What was the first piece of jewellery you ever owned yourself?

[Laughs] That’s funny! When I was 13 I bought a middle of the mall Geneva watch that I got at Bonita Lakes Mall in Meridian, Mississippi, and you couldn’t tell me shit. It had a green face, it was quote-unquote platinum, and there were fake diamonds all over it — all the diamonds you could ever want. I also had a No Limit [Records tank] charm which would definitely turn your skin green

The No Limit tank is such an iconic emblem. What are some other hip hop-related jewellery memories you have from your youth?

I gotta go with Slick Rick. Oh my God! I remember the gold ropes and stu¢ like that; it was just crazy. Then there’s the chain and charm that 2Pac had — the gun [pendant] stands out a lot, I remember that. Even the Death Row [Records] charm and chain, that was a big deal. If you could get one of those, wow.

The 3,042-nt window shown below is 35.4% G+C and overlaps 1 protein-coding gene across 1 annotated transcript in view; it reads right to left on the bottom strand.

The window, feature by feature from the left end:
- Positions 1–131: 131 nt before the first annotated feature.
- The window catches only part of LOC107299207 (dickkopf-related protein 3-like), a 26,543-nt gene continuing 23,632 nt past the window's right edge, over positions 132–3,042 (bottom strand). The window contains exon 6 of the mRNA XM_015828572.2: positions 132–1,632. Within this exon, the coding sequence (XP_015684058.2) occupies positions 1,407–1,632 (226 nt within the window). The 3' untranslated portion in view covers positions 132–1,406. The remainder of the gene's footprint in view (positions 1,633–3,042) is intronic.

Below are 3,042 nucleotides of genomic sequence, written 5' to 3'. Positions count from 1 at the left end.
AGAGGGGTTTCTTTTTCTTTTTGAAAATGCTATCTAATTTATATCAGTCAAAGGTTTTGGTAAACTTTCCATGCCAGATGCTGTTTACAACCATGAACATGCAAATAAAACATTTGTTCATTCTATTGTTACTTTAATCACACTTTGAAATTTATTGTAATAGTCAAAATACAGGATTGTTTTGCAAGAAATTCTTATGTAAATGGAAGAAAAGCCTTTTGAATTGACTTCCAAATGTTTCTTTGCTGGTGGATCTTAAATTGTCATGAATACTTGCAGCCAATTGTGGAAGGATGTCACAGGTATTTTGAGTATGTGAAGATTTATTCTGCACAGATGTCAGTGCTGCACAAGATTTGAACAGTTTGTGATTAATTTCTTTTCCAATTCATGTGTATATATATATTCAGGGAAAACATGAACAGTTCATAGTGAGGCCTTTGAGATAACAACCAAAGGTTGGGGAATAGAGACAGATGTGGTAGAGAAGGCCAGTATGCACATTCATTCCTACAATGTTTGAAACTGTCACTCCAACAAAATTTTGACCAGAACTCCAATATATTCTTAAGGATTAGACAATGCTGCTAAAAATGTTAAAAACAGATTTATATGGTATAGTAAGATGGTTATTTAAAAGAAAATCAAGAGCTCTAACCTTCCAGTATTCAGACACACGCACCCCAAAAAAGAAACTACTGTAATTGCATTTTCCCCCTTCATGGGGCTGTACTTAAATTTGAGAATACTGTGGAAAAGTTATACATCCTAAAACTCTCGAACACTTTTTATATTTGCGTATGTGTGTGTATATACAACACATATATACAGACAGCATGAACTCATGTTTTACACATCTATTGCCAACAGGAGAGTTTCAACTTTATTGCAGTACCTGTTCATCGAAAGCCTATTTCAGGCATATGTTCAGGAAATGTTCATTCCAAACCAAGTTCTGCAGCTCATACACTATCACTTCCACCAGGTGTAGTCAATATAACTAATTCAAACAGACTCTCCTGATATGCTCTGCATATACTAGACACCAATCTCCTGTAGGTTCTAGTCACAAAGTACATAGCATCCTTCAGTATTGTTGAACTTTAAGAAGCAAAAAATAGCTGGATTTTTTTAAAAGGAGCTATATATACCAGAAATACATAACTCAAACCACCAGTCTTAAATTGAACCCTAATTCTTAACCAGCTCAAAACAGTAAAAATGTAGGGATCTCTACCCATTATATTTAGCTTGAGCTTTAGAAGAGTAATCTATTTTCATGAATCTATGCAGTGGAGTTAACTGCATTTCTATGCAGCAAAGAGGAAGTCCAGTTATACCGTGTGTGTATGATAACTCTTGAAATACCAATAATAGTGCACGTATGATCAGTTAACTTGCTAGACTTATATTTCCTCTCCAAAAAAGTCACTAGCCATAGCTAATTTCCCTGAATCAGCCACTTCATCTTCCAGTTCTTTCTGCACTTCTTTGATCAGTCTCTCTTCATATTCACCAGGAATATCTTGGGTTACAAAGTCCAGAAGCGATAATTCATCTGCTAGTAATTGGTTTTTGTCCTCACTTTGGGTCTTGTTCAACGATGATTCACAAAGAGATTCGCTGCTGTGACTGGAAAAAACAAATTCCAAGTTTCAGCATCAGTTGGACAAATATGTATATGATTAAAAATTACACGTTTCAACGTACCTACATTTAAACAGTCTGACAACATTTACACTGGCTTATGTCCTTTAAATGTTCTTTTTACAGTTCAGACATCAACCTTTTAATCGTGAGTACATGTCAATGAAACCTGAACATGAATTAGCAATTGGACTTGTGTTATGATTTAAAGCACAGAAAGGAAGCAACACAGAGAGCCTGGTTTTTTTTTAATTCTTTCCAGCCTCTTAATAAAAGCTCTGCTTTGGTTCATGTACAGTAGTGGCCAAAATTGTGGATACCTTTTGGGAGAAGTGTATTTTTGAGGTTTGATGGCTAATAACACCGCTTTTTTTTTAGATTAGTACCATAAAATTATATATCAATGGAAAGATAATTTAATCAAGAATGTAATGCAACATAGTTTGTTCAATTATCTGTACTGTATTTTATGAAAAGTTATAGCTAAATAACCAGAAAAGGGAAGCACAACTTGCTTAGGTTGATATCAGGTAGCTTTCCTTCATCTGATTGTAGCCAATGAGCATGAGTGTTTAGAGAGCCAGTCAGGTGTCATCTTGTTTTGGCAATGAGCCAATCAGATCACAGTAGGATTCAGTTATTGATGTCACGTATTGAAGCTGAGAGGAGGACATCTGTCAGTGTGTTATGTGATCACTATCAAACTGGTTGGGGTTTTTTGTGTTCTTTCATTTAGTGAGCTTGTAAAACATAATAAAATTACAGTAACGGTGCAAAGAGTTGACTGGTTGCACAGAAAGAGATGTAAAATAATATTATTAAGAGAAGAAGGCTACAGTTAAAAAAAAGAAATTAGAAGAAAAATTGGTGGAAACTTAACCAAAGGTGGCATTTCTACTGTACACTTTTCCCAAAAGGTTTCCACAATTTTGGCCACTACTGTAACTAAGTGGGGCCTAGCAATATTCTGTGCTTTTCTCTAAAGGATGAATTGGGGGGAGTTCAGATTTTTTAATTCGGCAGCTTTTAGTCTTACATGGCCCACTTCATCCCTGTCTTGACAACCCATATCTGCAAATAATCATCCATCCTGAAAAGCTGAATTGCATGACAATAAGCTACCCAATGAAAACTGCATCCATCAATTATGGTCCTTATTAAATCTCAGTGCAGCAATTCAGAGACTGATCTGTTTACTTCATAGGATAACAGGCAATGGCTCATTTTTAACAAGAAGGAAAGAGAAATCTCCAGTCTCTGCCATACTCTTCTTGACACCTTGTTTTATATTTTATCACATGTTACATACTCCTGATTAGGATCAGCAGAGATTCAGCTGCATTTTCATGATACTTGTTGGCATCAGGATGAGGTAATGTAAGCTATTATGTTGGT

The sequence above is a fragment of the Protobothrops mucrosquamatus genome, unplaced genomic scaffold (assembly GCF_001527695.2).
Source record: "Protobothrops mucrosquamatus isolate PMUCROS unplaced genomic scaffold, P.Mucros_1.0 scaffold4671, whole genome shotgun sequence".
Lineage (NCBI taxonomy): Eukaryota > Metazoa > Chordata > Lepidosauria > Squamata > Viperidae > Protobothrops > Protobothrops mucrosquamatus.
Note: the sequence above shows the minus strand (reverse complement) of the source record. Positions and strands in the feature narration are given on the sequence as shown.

Big K.R.I.T. wears Chrome Hearts sunglasses and Callye Peyrovi yellow gold custom jewellery

You started out wearing wooden pieces at the beginning of your career. Why was that?

It was very important that I didn’t spend the money necessary for me to get my album taken care of — like clearing samples etc. — or that I needed to take care of my family, just so I could sustain my lifestyle. I said on a song in 2001 that I wouldn’t get a grill unless Paul Wall made it, and I was actually able to accomplish that as I kept going in my career. By the time I came to have a ‘Multi’ chain, the VVS’ and stu¢ like that, it’s because I’d earned it. But I needed to start as the humble king that I am, you had to see the progression. I didn’t want people to think that this happened overnight.

Are there any particular pieces you splurge on more than others?

It’s mostly just gold for me. I actually just started adding the extra shine to my jewellery. But most of it has a meaning to it. Like this [chain pendant] has ‘Multi Til The Sun Die’ on the back, and my ‘Multi’ pinky ring.